Stack Overflow is a community of 4.7 million programmers, just like you, helping each other.

Join them; it only takes a minute:

Sign up
Join the Stack Overflow community to:
  1. Ask programming questions
  2. Answer and help your peers
  3. Get recognized for your expertise

Imagine you have a mysql db storing articles.

The html is stored like so:

<h1>I'm just foo</h1>
<p>Lorem ipsum dolor sit amet, consectetuer adipiscing elit.</p>
<p>Lorem ipsum dolor sit amet, consectetuer adipiscing elit.</p>


And displayed using a mysql_query and running through the results.

But here's the rub: Every now and then you might want to use a predefined function, for instance to insert a map in the html. How does the user input that, in the html? I can't very well just input:

<?php insertMap() ?>

as that would render as php-tags with php-tags inside.

I've seen different CMSes handling it differently. For instance using {{{insertMap}}} to call a function. But then, how do I run through the code, looking for {{{}}} and running it as a function?

Google and I have a feeling eval() is part of the solution (although a security risk?), but any suggestions, pointers etc. are most welcome!

share|improve this question
up vote 1 down vote accepted

Basically you do a find and replace within your stored content to match those placeholders (the format of which is something you can freely decide) and replace them with the result of evaluating an expression that you derive from them. It is not necessary (or a good idea) to use eval for this, you can very easily roll your own eval-like code that only supports a safe subset of what eval does.

Let's say you pick {{{xxx}}} as your placeholder template. To match it, the easiest way is to use regular expressions through preg_match or another function in the same family; since we want to replace as well and we want the replacement to be produced dynamically, we 'll go with preg_replace_callback.

The pattern to replace will be '/{{{([a-zA-Z_]+)}}}/', which matches a sequence of one or more letters and underscores between the curly braces. The parentheses in there are regular-expression-specific syntax and I used them so that I can later easily refer to just the part within (the name of the "template" let's say) without being bothered by the braces.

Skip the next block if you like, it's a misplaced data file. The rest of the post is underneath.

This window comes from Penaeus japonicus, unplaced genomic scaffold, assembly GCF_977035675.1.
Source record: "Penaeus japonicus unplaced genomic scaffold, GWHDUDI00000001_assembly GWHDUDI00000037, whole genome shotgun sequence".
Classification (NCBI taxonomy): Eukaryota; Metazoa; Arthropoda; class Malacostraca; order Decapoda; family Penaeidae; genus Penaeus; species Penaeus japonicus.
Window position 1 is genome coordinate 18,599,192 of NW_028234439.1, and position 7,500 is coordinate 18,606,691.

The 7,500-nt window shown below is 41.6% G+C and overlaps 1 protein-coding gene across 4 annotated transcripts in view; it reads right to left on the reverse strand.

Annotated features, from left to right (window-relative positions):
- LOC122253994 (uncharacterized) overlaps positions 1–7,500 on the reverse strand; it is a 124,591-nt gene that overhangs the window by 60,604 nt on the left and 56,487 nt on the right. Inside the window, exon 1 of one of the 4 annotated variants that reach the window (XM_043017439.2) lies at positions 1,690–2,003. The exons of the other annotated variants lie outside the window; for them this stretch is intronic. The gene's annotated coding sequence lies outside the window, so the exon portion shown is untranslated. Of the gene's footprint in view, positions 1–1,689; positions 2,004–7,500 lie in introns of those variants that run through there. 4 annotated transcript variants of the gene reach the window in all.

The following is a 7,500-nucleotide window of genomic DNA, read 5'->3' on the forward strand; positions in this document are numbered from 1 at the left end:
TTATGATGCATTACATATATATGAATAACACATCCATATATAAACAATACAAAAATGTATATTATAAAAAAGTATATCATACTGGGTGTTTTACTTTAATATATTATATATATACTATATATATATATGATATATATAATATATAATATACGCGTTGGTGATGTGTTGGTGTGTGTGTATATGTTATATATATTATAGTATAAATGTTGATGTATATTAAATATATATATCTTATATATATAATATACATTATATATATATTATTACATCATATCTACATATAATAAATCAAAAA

The callback is going to be a function that produces the replacement content given a pattern:

function produce_replacement($match) {
    // $match[1] means "the part of the template inside the braces";
    // read up on the documentation of preg_replace_callback for more.
    $producerName = 'evaluate_'.strtolower($match[1]);
    return function_exists($producerName) ? $producerName() : null;

This function is designed to take a template name (e.g. xxx in {{{xxx}}}) and see if a function called evaluate_xxx exists. If it does, it calls the function and returns the result; if not, it returns null. In any case, the result will be the replacement of the template in your original text.

Important: This is a design decision that provides security to the implementation! We have made it so that the user can use any "template" they want inside the text, but those templates will only result in code being executed if that code resides within a function named evaluate_xxx or similar. Given that the presence or absence of these functions is something that you control, the user is restricted in what their markup can actually do.

So you can now have:

$text = "Hello there {{{name}}}!";
$pattern = '/{{{([a-zA-Z_]+)}}}/';

$text = preg_replace_callback($pattern, 'produce_replacement', $text);
echo $text;

function evaluate_name() {
    return "Joe";

See it in action.

share|improve this answer
wow, that's great! Thanks a million, will try to implement it ASAP :) – ThomasH Mar 20 '12 at 9:26
Sorry to bother you again :) I've more or less adapted your solution to fit my needs... passing variables to the function I'm running, was a challenge... Only thing I can't wrap my head around is probably very simple: I've got several calls, like {{{showMap}}}, {{{showRating}}}, {{{subItems}}} on the same page. If I have three different calls, only the first one runs, but is displayed three times. Any advice to point me in the right direction? Thanks :) – ThomasH Mar 22 '12 at 14:14

There are lots of templating engines doing this, you can do it without using eval(). With advanced parsing class. Predefine your list of functions and etc and use it. Or Just use Templating engines.

share|improve this answer
You can actually do this with five lines of code. No need for templating engines, parsing classes and such. – Jon Mar 20 '12 at 9:25
Thanks for the feedback! Will read up on templating engines. – ThomasH Mar 20 '12 at 9:27
@Jon Yes but i write answer as general not only for one function – safarov Mar 20 '12 at 10:10

Your Answer


By posting your answer, you agree to the privacy policy and terms of service.

Not the answer you're looking for? Browse other questions tagged or ask your own question.